PF2013 - Tim and Boose. MY PROMPT IS BOOSE AND TIM AND RETAINERS. DO THE THING PRO. RAINBOW RETAINERS.
Just some silly non-sense for you! I hope you like it!
Because Tim and Bruce weren’t always very close — they weren’t always father-and-son, and half the time Tim isn’t so much part of ’Batman-and-Robin’, as he is, ‘Batman; Also Robin is somewhere else kicking ass’. Tim has a system for handling the man. And that system mostly revolves around Tim respecting Bruce’s privacy and personal space as much as he can while maintaining optimal Batman-and-Robin status quo.
And Bruce? Bruce mostly ignores the system and opts for randomly sitting in Tim’s room while he does homework and folds his socks and Bruce once caught Tim with his hand tucked halfway into the waistband of his basketball short. And the man still didn’t even leave. He brought up girls and asked who Trent Reznor was.
It was awkward.
The point is that Tim tries, okay? He tries to keep things professional.
But on occasion, he’s required by law (also known as Alfred) to take enter Bruce’s bedroom, even his bathroom if there’s supplies in there that the older man needs, but can’t get to at the moment.
This time Alfred just asked Tim to go add extra rolls of toilet paper to all the bathrooms upstairs. Chores are also an exception to the rule.
It’s not really Tim’s fault though, because Dick is the one that taught him how to juggle. And, if Tim says so himself, he’s pretty good at it. So if he’s juggling five rolls of paper-wrapped individually in thin tissue paper, it’s because Dick taught him.
And maybe Dick should have taught him better because by the time he reaches the master bath, he losing control of roll number three and it’s hitting the marble sink with a soft crinkly noise and sending a small, open case sliding off the vanity.
Sliding off the vanity into the open bowl of the toilet.
The case hits the water with a soft plunk, and very little splash as Tim stands there, mouth gaping open and the four other rolls drops to the ground around him.
Was that -
He thinks that -
He moves slowly, as if he were scouting an enemy, carefully until he’s peering over the rim of the porcelain bowl, like he’s staring into the wishing fountain in Robinson Park.
There it is. Just as Tim feared. The plastic case had opened in it’s flight, and Tim could see a clear dental retainer, innocently resting at the bottom of the bowl.
reverse hades/persephone, where the young daughter of summer uses plant magic to ensnare the lord of darkness and keep him prisoner in a beautiful garden above ground. Eventually, enchanted by her cleverness and wild youth he agrees to eat six pomegranate seeds and stay with her for half of every year.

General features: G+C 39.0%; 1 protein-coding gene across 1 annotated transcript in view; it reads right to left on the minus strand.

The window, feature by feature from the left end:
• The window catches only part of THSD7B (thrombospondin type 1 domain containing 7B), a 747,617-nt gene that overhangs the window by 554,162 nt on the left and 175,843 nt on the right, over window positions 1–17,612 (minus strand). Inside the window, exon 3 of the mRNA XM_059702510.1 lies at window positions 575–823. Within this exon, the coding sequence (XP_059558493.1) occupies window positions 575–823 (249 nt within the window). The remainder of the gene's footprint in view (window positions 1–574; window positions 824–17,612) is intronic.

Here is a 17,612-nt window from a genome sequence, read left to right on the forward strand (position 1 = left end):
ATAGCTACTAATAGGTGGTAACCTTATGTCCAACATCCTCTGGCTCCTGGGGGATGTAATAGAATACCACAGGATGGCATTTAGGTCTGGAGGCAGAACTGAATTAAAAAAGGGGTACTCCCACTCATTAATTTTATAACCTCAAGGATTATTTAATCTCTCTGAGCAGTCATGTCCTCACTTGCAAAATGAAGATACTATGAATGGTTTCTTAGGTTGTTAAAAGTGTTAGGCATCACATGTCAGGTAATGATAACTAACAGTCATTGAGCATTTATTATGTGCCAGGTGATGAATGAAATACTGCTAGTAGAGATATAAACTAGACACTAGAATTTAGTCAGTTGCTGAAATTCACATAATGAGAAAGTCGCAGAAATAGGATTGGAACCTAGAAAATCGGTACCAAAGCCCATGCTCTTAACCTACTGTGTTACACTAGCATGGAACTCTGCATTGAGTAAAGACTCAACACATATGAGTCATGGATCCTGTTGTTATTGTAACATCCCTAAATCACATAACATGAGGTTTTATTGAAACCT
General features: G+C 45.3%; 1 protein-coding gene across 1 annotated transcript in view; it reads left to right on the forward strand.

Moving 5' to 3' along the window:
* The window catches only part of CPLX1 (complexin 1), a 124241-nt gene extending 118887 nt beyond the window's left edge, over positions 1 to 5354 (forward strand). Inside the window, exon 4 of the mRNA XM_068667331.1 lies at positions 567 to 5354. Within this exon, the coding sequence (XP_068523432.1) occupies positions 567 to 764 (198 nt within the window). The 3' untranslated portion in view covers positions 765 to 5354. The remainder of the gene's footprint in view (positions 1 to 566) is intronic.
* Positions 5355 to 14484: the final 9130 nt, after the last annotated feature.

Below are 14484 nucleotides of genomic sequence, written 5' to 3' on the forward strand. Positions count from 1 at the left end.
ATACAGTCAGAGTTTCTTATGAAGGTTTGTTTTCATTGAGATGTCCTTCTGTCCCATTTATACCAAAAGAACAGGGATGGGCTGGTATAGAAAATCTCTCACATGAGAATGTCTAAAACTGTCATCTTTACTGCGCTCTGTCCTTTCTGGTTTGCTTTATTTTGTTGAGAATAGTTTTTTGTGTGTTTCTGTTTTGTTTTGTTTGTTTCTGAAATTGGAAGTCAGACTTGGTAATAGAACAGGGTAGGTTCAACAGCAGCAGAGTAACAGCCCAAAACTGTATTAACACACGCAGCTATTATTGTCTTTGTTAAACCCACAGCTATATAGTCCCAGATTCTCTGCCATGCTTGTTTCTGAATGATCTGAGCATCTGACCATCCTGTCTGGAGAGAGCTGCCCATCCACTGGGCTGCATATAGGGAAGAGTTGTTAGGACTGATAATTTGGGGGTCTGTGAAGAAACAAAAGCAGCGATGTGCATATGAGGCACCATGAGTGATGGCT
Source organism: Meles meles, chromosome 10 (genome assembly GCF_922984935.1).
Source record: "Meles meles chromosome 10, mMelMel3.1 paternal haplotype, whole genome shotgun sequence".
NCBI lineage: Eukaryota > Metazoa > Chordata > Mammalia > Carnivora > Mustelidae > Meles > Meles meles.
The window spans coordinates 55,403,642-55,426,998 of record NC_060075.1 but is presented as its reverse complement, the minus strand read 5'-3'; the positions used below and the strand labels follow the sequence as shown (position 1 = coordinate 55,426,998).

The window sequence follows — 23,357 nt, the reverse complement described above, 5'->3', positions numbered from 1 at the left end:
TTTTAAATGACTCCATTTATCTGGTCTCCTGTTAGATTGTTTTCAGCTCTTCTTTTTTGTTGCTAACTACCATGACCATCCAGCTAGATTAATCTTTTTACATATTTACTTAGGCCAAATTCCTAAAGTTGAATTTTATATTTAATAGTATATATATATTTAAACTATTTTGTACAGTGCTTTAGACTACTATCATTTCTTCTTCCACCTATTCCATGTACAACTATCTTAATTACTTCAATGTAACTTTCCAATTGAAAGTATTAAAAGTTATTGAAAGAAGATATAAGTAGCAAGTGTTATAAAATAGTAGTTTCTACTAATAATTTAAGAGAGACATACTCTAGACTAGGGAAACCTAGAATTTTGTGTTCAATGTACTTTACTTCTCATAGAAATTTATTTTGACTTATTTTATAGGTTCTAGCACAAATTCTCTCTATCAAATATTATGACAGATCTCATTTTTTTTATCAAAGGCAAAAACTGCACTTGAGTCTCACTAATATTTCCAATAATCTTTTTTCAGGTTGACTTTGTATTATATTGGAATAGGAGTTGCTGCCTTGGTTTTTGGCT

“Stars are beautiful, but they may not take an active part in anything, they must just look on for ever. It is a punishment put on them for something they did so long ago that no star now knows what it was.”—J. M. Barrie, Peter Pan (via ohdareodair)
If I look up “carrot” in the dictionary, most people will acknowledge I do not know all there is to know about carrots and if I truly want to understand carrots, I should probably pick up a horticultural text book. We know that legal and medical terms are going to be, at best, simplistically represented and know we need to find a lawyer or a doctor if we want to know more. Anyone deciding to base their argument on, say, a philosophical concept or term using the dictionary is going to be laughed at at best, or automatically lose whatever argument they’re trying to make at least.
Yet the minute we move into a social justice framework, the ultimate authority changes. We don’t need lived experience, we don’t need experts who have examined centuries of social disparities and discrimination, we don’t need societal context. We don’t need sociology or history – no, we have THE DICTIONARY! That ultimate tome of oracular insight, the last word on any debate!
It’s patently ridiculous and you can see that by applying it to any other field of knowledge. But the privileged will continually trot out simplistic, twitter-style dictionary definitions as if they are the last word and the ultimate authority. No-one would drag out the dictionary to debate science with a scientist. But they’re more than willing to trot out a dictionary definition of racism over any sociological analysis. A dictionary is not the ultimate authority - they’re a rough guide for you to discover the simple meaning of words you’ve never heard before – not an ultimate definition of what the word means and all its contexts.